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What is the London Fisheries Convention?

Before the Common Fisheries Policy (CFP) of 1970. before the UK was in the EU,  there was the London Fisheries Convention of 1964. This allows access to the 6-12 mile zone of a coastal state if another state’s fishing fleet has traditionally fished there.

In the UK, vessels from France, Ireland, Germany, Netherlands and Belgium have this access. Article 15 of the London Fisheries Convention states “…any Contracting Party may denounce the Convention by giving two years’ notice in writing…”. The UK Government has announced its intention to quit this agreement.

Note: this is not the CFP – it pre dates the EU. 

When The UK Leaves the EU and the CFP, as a coastal nation it will still be bound by The United Nation Convention on the law of the Sea (UNCLOS). This means that the UK will still have responsibilities on how fish stocks are managed and reaching agreements with other nations on how this is done. It also means that the fishing rights of other nations will require to be taken into account.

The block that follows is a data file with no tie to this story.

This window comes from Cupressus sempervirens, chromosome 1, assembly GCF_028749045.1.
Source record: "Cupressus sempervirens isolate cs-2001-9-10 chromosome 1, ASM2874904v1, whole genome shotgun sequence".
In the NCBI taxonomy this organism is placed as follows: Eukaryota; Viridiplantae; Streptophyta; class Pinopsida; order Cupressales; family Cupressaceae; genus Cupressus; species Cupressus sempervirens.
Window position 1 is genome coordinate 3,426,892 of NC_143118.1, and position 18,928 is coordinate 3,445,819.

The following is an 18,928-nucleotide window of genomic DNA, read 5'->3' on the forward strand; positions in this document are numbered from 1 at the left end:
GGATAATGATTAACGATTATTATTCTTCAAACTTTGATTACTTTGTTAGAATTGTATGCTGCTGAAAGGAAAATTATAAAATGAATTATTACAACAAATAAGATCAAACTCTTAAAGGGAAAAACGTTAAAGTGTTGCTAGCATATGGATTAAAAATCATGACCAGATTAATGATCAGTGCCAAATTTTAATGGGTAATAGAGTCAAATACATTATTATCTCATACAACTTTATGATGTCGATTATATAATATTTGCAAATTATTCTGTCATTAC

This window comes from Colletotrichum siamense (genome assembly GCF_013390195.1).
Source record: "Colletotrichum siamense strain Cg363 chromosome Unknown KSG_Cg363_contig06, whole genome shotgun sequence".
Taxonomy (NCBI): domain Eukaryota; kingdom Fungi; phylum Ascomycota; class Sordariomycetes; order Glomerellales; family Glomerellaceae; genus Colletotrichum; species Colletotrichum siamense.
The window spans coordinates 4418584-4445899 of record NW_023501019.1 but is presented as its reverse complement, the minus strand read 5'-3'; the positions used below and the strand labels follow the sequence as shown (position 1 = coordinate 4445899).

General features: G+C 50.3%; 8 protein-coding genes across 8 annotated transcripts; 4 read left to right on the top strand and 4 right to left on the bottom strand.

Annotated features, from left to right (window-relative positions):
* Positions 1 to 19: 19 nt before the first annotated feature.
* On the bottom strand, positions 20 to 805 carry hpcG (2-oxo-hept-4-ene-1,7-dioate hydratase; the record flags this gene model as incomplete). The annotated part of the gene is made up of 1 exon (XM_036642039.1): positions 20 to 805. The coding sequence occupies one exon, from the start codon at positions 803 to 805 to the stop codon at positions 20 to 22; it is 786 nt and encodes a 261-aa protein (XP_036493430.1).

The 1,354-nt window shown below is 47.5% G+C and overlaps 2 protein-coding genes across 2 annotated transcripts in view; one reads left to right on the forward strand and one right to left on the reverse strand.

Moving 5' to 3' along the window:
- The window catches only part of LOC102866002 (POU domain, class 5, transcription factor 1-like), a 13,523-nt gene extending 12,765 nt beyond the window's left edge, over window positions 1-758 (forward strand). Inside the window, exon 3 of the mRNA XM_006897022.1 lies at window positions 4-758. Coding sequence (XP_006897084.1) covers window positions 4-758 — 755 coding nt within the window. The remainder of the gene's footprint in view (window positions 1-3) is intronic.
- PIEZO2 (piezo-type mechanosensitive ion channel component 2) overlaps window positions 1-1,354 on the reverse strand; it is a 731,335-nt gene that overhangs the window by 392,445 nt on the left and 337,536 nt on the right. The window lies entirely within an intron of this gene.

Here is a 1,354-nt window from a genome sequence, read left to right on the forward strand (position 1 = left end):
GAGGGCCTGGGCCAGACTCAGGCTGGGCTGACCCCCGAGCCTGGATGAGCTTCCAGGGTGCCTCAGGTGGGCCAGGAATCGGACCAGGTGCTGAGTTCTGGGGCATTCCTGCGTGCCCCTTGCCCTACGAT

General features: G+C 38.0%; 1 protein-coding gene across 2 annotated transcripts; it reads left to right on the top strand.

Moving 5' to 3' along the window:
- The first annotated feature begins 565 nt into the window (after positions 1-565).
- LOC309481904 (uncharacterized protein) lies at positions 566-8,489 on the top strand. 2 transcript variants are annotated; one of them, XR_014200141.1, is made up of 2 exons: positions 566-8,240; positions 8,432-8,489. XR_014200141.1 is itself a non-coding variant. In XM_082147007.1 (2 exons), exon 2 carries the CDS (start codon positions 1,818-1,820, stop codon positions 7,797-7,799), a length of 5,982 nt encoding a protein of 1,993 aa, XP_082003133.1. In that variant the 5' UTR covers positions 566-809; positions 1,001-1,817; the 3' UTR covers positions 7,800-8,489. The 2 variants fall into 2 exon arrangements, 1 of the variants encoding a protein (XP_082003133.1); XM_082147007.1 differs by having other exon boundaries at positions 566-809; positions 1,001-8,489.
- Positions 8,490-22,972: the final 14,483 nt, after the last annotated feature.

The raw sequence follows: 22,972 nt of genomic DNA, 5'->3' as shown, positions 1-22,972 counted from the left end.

Leaving the EU and with it the CFP does not mean the UK Fishing Industry can do what it likes.  The UNCLOS agreement is international. The UK Fishing Industry will no longer be bound by the CFP but it will require to adhere to UNCLOS.

 Within their  Exclusive Economic Zone (EEZ ) of 200 nautical miles, coastal states have –

  •  the right to exploit, develop, manage and conserve all resources e.g. fish, oil, gas etc.
  • the responsibilities and obligations to prevent and limit pollution and to facilitate marine scientific research.
  • jurisdiction for the protection and preservation of the marine environment.

As part of the negotiations The UK will be required to “minimize economic dislocation in States whose nationals have habitually fished in the zone” when giving access to the Exclusive Economic Zone. [Article 62(3)] .

Taking back control of our fishing grounds has considerable strings attached to it which the Scottish Fishing Industry may find itself disastrously entangled in as they are used as pawns in a Brexit deal by UK Government representatives with little to no negotiating experience.

map of international boundaries

Map of international boundaries by Andmoreagain0815 who has created it as a student of the University of Sussex, Brighton

Reporter: Fiona Grahame

 

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